Words are an important part of the Pearl family life. Eleven-year-old Early and Dash, her father, keep lists of new and interesting words. They love patterns, riddles and phrases with rhythm. They particularly love the poetry of Langston Hughes and treasure a special old anthology of Hughes’, "The First Book of Rhythm.”
In "Hold Fast," Dash is hit by a car on an icy Chicago street, then disappears and Early uses her knowledge of patterns and rhythms to try to solve his “kidnapping.” When the Pearl house is mysteriously trashed, Early, her mom, and younger brother have no recourse but to find a homeless shelter until Dash is located. Since the police believe he is guilty of a crime and on the run, Early must turn to other sources and people — some supportive, some not — for help.
“Hold Fast” is told in smooth transitions of the author’s voice to Early’s perceptions of the dangerous Chicago streets, the homeless shelter with the realities of being a “shelter kid,” to the library where Early confronts suspicious gangsters. It is the library and “The First Book of Rhythm” that hold the key to Dash’s mysterious disappearance.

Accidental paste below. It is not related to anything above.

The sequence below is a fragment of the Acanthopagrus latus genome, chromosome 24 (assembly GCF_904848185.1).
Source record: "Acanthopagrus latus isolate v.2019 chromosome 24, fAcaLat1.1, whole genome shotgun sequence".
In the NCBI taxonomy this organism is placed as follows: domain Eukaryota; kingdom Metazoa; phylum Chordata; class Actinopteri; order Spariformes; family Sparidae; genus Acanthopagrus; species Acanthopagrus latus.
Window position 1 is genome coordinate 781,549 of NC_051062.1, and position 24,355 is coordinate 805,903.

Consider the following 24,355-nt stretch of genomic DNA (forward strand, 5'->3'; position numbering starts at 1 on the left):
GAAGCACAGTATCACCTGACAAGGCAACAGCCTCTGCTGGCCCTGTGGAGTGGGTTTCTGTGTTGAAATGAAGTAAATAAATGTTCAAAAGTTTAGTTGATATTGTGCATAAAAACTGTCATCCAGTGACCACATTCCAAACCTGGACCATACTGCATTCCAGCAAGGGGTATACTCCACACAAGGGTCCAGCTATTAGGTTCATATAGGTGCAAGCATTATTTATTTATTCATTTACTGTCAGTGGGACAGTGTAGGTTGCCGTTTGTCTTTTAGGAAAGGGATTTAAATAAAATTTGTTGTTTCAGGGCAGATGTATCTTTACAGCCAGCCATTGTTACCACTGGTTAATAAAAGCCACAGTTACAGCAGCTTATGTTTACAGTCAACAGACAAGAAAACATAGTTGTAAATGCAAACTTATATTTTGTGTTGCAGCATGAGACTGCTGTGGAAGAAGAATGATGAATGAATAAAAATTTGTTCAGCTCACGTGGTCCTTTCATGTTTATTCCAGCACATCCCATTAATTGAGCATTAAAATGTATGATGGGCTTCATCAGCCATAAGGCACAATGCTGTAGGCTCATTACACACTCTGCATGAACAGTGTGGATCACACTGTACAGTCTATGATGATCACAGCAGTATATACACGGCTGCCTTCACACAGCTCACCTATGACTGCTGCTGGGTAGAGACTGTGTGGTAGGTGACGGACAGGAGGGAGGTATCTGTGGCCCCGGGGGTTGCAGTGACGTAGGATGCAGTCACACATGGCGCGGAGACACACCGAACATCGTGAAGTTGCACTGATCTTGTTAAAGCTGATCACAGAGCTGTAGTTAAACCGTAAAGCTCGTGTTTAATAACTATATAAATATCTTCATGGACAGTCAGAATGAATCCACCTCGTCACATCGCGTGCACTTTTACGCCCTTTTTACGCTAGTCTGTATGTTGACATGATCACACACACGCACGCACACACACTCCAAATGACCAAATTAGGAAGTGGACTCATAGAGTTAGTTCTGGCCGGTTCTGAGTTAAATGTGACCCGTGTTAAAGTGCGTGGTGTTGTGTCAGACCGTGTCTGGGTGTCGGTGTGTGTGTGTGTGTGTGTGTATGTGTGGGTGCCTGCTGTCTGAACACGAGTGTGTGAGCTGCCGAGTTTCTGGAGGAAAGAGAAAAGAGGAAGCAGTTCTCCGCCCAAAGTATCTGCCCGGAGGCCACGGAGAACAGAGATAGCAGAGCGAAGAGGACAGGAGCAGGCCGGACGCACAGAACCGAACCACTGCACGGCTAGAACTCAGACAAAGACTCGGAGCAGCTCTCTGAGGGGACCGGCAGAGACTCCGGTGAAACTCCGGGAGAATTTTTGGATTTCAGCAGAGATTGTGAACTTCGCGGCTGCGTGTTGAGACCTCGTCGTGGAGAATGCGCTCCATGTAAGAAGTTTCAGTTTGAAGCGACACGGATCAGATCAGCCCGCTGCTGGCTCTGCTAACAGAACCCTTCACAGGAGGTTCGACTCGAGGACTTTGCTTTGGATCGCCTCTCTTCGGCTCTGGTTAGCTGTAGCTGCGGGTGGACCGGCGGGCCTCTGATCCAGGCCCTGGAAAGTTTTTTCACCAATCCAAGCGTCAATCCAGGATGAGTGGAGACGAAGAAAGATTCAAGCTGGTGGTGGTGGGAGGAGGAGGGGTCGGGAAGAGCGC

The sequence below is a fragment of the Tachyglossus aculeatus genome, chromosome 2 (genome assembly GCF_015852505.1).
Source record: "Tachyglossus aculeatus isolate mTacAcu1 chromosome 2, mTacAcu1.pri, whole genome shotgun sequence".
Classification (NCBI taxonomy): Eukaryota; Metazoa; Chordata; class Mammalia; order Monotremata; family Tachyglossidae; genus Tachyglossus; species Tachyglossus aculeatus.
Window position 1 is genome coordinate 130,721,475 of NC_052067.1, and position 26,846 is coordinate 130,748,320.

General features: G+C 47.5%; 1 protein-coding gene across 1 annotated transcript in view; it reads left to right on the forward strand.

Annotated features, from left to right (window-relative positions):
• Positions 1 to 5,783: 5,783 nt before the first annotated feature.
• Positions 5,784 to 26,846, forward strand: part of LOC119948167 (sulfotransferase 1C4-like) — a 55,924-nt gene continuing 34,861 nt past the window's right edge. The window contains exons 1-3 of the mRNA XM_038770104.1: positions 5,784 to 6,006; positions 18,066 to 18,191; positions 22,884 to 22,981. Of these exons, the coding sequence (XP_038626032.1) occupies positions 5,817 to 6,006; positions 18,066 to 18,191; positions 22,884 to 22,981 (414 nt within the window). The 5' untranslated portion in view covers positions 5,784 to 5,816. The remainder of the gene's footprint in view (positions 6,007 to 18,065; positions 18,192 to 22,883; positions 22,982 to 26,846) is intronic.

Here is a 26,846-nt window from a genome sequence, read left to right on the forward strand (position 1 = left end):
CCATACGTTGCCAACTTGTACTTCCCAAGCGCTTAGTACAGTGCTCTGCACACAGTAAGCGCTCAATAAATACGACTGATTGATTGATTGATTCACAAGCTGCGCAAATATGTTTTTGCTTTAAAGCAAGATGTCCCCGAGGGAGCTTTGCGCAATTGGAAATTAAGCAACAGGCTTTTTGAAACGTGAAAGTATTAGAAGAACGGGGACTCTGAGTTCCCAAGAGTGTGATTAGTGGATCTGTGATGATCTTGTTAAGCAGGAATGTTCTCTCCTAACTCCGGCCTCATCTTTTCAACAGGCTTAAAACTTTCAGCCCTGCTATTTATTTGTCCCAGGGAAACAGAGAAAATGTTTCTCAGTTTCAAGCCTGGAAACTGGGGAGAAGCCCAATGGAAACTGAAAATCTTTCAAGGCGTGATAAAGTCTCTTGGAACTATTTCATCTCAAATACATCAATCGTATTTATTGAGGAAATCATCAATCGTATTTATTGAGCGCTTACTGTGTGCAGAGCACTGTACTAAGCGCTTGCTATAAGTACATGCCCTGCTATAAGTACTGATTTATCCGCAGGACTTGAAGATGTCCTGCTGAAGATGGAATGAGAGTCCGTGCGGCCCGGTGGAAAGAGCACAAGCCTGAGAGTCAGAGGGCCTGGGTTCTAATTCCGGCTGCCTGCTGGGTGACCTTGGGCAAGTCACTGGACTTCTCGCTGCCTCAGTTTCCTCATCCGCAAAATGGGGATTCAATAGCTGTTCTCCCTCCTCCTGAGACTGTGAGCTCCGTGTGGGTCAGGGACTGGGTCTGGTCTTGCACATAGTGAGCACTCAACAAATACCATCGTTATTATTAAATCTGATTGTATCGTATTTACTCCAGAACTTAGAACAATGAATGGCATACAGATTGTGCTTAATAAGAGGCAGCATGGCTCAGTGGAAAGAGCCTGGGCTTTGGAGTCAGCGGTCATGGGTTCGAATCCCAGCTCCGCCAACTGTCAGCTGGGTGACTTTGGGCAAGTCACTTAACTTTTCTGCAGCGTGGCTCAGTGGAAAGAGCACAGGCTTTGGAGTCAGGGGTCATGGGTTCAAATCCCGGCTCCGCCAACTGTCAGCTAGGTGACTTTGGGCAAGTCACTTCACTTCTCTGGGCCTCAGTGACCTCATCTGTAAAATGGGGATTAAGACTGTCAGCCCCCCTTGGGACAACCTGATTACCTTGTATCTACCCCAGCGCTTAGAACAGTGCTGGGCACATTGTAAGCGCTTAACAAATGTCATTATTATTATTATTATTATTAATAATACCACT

While the story of a father’s disappearance and a daughter’s attempts at solving the mystery is the main plot, the story-within-the-story is the most powerful part of “Hold Fast” and where readers will become invested. Balliett’s description of the family in the homeless shelter with its regulations and struggles is realistically grim but never maudlin and draws on all one’s senses with the abrasive noises, the uncertain health problems and the shattered normalcy of a real home. The strength of the homeless mother, whose failure at employment but sincere reminders to "hold fast," makes this a worthy read.
“Hold Fast” has an unexpected and satisfying ending, but will likely give readers a reason to view books and book bindings in a totally different way.
“Hold Fast” follows Blue Balliett’s four other award-winning mysteries, each of which focus on a notable part of history: “Chasing Vermeer” (a mystery surrounds one of Johannes Vermeer’s paintings); “The Wright 3” (relates to one of Frank Lloyd Wright’s homes); “The Calder Game,” (the artwork of Alexander Calder becomes a question) and “The Danger Box” (a diary of Charles Darwin is missing).
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